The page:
“Today’s agreement is the largest of its kind to date,” Attorney General Bob Cooper said. “We are pleased to have helped negotiate this collaborative agreement to resolve this enforcement action that will yield cleaner air and support economic development in our state as well as that of our neighboring states. We appreciate the TVA board’s approval of this resolution.”

Tennessee will file its lawsuit and the consent decree embodying the agreement in the U.S. District Court in Knoxville now that the TVA Board of Directors has approved the agreement at its regular board meeting in Chattanooga today.

In addition to the court agreements with the EPA and other states, the case will conclude actions by the National Park Conservation Association, the Sierra Club and Our Children’s Earth Foundation. The consent decree lodged with the court by the states and the citizen groups, and EPA’s agreement with TVA will be available for public review and comment for 30 days.

State Health Assessment Of Kingston Ash Spill Site Complete

State Of Tennessee Press Release, Dec. 22, 2009:

Public Comments Accepted Through February 9, 2010

NASHVILLE – The Tennessee Department of Health’s (TDH) Environmental Epidemiology Program, under a cooperative agreement with the federal Agency for Toxic Substances and Disease Registry (ATSDR), has completed a draft health assessment for Tennessee Valley Authority’s (TVA) Kingston coal ash spill site and is accepting public comments now through February 9, 2010, it was recently announced. Both the 200-page assessment and a four-page fact sheet summary are available on the department’s Web site.

“We understand local residents’ concern about the potential health implications of the coal ash spill,” said Bonnie Bashor, director of the Environmental Epidemiology Program. “It’s the department’s responsibility and mission to protect the health of the people in Roane County. With this in mind, the department took very seriously the review and analysis of collected data to determine any health risks associated with coal ash exposure.”

Details about the department’s participation in a Roane County community public meeting to answer questions about the draft health assessment will be announced soon. The meeting is anticipated to be held in January 2010.

The fact sheet outlines the public health assessment (PHA) process and next steps, and lists all of the environmental data sets used in writing the PHA. The full public health assessment includes a summary, discussion, conclusions, recommendations and a public health action plan. Environmental data from the Environmental Protection Agency (EPA), the Tennessee Department of Environment and Conservation (TDEC), TVA and others are presented in the report.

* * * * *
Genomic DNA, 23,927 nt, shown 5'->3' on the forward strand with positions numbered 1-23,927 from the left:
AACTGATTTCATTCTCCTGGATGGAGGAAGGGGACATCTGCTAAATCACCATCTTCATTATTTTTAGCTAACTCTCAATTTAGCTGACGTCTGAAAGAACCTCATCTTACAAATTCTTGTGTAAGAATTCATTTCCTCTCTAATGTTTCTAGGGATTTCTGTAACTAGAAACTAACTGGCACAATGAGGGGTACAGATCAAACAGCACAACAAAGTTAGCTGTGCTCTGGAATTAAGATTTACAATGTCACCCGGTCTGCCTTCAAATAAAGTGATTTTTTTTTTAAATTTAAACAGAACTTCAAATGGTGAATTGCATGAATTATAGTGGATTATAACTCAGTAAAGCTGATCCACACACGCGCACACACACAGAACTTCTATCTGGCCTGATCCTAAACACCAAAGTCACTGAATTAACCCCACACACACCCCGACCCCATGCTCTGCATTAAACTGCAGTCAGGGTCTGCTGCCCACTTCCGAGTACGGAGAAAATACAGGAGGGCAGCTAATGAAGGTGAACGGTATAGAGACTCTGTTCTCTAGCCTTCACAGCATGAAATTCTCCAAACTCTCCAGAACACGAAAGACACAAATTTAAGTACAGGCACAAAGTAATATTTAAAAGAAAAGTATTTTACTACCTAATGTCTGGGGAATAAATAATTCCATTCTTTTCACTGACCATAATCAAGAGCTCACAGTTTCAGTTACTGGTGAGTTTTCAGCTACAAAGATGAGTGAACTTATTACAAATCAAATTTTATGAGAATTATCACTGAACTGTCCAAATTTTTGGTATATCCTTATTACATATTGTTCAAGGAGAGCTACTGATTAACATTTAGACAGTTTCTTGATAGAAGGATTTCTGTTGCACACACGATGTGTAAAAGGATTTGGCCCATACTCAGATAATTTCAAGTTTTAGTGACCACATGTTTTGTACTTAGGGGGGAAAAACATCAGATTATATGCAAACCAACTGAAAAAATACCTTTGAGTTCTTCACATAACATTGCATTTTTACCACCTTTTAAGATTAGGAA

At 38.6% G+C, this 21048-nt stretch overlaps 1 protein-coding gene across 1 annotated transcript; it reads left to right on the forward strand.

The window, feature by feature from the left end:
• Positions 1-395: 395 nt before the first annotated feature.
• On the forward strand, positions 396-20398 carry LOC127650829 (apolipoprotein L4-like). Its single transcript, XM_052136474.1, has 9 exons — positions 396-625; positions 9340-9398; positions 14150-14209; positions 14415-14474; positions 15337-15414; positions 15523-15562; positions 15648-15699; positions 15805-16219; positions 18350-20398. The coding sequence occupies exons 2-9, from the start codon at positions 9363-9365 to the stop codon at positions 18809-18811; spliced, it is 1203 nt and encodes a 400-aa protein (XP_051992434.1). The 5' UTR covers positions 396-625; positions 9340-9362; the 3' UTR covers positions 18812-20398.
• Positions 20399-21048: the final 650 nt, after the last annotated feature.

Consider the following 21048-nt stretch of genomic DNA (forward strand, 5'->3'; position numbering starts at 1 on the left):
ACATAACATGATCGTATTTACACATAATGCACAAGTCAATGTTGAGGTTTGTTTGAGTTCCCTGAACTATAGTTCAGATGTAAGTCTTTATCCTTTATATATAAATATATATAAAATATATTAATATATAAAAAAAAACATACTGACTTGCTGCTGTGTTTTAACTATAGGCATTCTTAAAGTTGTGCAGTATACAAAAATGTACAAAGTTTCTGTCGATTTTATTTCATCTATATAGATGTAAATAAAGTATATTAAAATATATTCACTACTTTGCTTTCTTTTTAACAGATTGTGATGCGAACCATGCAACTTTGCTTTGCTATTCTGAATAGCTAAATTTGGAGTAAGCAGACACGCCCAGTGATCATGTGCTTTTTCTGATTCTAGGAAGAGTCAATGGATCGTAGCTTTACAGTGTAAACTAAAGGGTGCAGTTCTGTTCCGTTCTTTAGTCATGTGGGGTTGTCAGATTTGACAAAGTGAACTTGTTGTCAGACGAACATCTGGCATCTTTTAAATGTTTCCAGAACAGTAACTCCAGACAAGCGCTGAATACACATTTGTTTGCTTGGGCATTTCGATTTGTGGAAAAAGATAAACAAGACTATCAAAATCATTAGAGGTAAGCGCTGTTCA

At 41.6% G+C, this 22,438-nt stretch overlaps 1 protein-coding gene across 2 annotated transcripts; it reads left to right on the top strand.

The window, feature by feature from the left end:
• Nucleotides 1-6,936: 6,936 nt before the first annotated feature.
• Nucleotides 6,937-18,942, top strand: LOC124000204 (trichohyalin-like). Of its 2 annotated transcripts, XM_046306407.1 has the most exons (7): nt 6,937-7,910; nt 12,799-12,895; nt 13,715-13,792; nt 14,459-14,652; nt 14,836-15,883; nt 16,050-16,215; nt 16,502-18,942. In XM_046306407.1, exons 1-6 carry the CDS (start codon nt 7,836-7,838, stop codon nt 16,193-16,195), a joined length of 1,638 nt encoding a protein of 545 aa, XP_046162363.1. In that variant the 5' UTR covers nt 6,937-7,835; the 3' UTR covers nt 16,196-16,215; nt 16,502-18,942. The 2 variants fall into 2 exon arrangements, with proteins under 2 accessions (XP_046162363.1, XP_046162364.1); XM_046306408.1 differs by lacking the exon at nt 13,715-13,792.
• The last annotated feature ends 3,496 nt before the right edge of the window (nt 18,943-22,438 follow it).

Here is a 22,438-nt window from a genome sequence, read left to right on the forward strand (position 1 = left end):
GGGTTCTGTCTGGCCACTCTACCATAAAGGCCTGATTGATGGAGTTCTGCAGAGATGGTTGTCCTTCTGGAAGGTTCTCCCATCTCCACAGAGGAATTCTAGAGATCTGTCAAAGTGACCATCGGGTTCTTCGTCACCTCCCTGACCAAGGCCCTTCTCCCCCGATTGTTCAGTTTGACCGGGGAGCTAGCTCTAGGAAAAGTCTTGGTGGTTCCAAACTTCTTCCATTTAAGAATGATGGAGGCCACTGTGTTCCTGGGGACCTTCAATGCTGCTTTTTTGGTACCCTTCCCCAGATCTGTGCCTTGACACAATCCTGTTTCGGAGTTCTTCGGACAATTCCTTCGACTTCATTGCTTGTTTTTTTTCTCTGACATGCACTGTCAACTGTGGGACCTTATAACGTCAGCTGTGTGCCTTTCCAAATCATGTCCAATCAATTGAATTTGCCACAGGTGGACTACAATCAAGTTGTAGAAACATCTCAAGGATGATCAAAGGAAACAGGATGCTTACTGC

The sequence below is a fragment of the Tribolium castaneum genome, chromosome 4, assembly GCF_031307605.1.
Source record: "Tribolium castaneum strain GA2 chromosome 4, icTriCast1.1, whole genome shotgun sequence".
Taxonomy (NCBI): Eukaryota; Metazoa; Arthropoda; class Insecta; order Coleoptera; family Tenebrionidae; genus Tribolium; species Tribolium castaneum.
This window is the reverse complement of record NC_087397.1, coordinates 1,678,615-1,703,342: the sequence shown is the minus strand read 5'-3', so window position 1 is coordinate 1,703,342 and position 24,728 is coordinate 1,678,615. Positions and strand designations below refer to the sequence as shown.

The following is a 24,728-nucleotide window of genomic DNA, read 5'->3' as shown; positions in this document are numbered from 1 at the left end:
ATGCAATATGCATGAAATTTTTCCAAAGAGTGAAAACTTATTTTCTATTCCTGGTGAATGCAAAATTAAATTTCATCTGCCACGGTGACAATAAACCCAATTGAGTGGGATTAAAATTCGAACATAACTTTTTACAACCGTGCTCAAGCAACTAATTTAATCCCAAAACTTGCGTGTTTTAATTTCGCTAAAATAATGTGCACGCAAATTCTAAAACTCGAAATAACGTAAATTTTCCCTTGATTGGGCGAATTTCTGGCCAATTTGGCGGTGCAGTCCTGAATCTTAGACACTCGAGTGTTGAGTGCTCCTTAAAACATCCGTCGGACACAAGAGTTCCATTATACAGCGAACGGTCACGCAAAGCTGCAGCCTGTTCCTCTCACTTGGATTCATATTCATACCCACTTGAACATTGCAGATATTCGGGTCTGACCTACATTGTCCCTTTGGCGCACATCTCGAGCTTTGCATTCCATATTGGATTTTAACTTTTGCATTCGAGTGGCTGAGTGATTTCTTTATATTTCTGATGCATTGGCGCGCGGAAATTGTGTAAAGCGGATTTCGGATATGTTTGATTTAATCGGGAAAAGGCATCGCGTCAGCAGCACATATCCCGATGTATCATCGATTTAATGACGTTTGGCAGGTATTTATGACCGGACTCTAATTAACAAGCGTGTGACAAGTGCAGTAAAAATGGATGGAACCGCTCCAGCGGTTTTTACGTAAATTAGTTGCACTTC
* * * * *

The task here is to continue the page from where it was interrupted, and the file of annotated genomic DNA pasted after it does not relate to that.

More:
Highlights of the conclusions reached in the report are as follows:

  • No harm to the community’s health is expected from touching the coal ash. Even though touching the coal ash could cause local skin irritation, the metals in the ash are not likely to get into people’s bodies from merely touching the coal ash.
  • Using municipal drinking water from the Kingston and Rockwood water treatment plants will not harm people’s health because the raw and finished water have continuously met drinking water standards. Also, using well or spring water within four miles of the coal ash release will not harm people’s health from exposure to coal ash or metals in the coal ash because no evidence has been found for groundwater contamination by coal ash.
  • Using the Emory River at the site of the coal ash release (near Emory River mile 2) could result in harm to residents or trespassers from physical hazards associated with cleanup efforts and from the volume of ash present, if residents or trespassers entered the area. No harm to people’s health should result from recreational use of the Emory, Clinch and Tennessee Rivers outside the area of the lower Emory River down to the confluence of the Emory and Clinch Rivers, as specified in the recreational advisory and river closure. As the advisory indicates, people are advised to avoid areas where they see ash, however, even if it is outside the area of immediate impact. Previous fish advisories should be followed.
  • Breathing ambient air near the coal ash release is not expected to harm people’s health as long as adequate dust suppression measures are in place. No harm to people’s health is expected from occasionally breathing coal ash if it should become airborne for short periods of time. If dust suppression measures should fail and particulate matter is present in concentrations greater than National Ambient Air Quality Standards due to the coal ash becoming airborne for periods longer than one day, the department concludes that particulate matter from airborne coal ash could harm people’s health, especially for those persons with pre-existing respiratory or heart conditions.

The draft PHA has already undergone government review by Tennessee Emergency Management Agency, TDEC, ATSDR and EPA to ensure the accuracy of the data and science used in the report. Also involved in the review of the assessment were the Tennessee Poison Center and Oak Ridge Associated Universities. The ATSDR has provided the report to three outside, independent reviewers for scientific peer review as well.

Comments must be submitted in writing. Submit via e-mail to EEP.Health@tn.gov or mail to:

Environmental Epidemiology Program

Tennessee Department of Health

1st Floor, Cordell Hull Building

425 5th Avenue North

Nashville TN 37243

December 22, 2009 marks one year since the coal ash spill, where a retaining wall failed at the TVA Kingston Fossil Plant in Roane County, Tenn. More than 5.4 million cubic yards of coal ash spilled from an on-site holding pond to cover more than 300 acres of surrounding land and water.

TDEC serves as the state’s lead agency to contain the immediate threat to human health and the environment. TDH continues to play a critical role in working with TDEC and assessing and ensuring ongoing public health protection. In the weeks following the spill, TDH went door-to-door to conduct a health survey and to share information with area residents. The department provided information to area medical practitioners. TDH operates the state lab that analyzes all the samples collected by TDEC, and provides health assessors to determine whether adverse health effects are likely based on the data.

On May 11, the United States Environmental Protection Agency signed an enforceable agreement with TVA to oversee the removal of coal ash at the TVA Kingston Plant. The state of Tennessee welcomed this action and continues to work in partnership with EPA to ensure the cleanup in Roane County is thorough and protective of public health and the environment.

For more information on the involvement of TDH in protecting residents’ health in the aftermath of the Kingston coal ash spill, visit http://health.state.tn.us/coalashspill.htm. For more information on the Environmental Epidemiology Program, visit the Website.